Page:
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Wallace “Wally” Bruner, Jr. (March 4, 1931 – November 3, 1997) was an American journalist and television host. He covered Congress and the Lyndon Johnson administration for ABC News in the 1960s. He was the first host of the 1968–1975 syndicated version of What's My Line? and went on to host the syndicated home repair show Wally's Workshop.
He married his classmate, the former Patricia Thomas, after graduation. The two later jointly built and operated radio station WKZI in Casey, Illinois. They had eight children: Rickey, born in 1950, Sherri, born in 1951; Michael, born in 1952, Ted and Tim (twins), born in 1954, Kathy and Kevin (twins), born in 1955, and Kristine, born in 1957. They divorced in the late 1960s.
Bruner met his second wife, Natalie, when she was a contestant on What's My Line? They had two children, Wally, Jr. and Lee. Natalie co-starred on Wally's Workshop, and in the early 1990s, ran unsuccessfully for the United States Congress on the Democratic ticket against Dan Burton of Indiana; her husband served as her campaign manager.
Bruner himself was also active in politics. He served as campaign manager for Senator Vance Hartke (D-Indiana), and as west coast coordinator of Senator Eugene McCarthy's campaign for president. He also produced an album of poetry with Senator Everett Dirksen (R-Illinois) and created one of the first film libraries for the purpose of selling archived interviews and footage to the network news programs.
Bruner was one of the United States's first heart transplant recipients, after he suffered a massive heart attack in his 50s.
Early television career
Bruner began his career in television as "Wally the Weatherman" with WTHI-TV in Terre Haute, Indiana in the mid-1950s and continued with a variety of roles in small-market stations around the country. He also built and operated Radio Station WKZI in Casey, Illinois with his first wife, Patricia. He also was News Director of KTVK, the then ABC affiliate in Phoenix, Arizona, where he worked with his Assistant News Director and cinematographer, Stanley Rocklin. He then landed a job as Capitol Hill Correspondent for ABC News and he moved to Washington, D.C.. As a news correspondent, he covered the US Congress and the White House throughout the 1960s; was nominated for an Emmy Award for his coverage of the war in Santo Domingo; and went to Vietnam to cover the war. Upon his return from Vietnam, he helped organize the AFTRA strike to force the networks to treat war correspondents more fairly. Following his time with ABC, he served as co-anchor with Alan Smith of the nightly news for Washington, D.C. television station WTTG.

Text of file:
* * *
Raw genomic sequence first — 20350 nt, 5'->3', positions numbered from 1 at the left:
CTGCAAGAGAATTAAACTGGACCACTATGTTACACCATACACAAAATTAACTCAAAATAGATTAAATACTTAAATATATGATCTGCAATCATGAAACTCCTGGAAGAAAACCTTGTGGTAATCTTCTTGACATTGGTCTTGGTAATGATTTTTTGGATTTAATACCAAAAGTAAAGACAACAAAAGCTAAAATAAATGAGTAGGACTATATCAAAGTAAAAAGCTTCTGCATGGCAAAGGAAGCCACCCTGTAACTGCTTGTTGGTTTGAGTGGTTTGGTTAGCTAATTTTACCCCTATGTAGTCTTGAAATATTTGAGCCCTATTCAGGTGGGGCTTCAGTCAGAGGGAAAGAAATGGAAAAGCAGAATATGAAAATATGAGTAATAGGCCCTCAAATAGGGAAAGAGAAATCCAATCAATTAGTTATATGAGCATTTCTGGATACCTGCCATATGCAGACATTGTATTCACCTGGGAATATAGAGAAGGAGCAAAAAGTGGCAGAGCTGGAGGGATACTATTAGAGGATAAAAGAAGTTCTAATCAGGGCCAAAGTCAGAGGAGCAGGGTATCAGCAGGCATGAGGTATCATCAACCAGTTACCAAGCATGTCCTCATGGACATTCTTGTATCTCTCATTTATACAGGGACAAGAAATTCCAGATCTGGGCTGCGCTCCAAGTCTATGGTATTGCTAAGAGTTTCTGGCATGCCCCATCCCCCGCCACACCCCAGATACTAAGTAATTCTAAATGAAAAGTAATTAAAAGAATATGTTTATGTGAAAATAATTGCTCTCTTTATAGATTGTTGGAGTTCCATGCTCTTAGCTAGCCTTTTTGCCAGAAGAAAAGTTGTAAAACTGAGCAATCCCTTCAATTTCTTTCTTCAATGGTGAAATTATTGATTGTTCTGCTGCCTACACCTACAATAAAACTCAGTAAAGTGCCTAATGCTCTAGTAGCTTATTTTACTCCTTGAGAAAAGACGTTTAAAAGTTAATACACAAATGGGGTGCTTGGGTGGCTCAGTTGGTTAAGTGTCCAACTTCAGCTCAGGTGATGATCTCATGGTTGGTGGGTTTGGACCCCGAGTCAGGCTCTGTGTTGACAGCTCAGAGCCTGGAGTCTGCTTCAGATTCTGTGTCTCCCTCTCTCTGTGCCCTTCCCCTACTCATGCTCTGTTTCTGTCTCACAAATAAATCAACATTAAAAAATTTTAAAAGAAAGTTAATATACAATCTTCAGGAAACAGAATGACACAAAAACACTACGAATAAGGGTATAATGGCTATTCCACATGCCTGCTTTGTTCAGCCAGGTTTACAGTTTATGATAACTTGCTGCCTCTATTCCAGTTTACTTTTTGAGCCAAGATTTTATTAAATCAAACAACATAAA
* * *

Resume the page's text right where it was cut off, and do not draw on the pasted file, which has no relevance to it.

What's My Line?
In 1968, producer Mark Goodson approached Bruner to audition for the new syndicated version of What's My Line? Like the original host John Charles Daly, Bruner had worked for ABC News as a correspondent.
Part of Bruner's audition was an opportunity to view old kinescopes of the original CBS version. Bruner told Goodson that he did not need to do so, since one of his jobs in the 1950s had been to direct commercial breaks of the network feed of What's My Line? He claimed to have seen every episode that aired over a period of several years.
After leaving What's My Line? with over 1000 episodes under his belt, Bruner created and hosted a home-repair how-to show he called Wally's Workshop. The show featured Bruner and his second wife Natalie working on home projects in a studio space. Wally's Workshop was syndicated in 80 markets, running from 1971 to circa 1985. During his first four years hosting Wally's Workshop, Bruner made one last appearance on What's My Line? This time, he did so as its "mystery guest," during one of the editions that Blyden moderated.
|Host-moderator of What's My Line?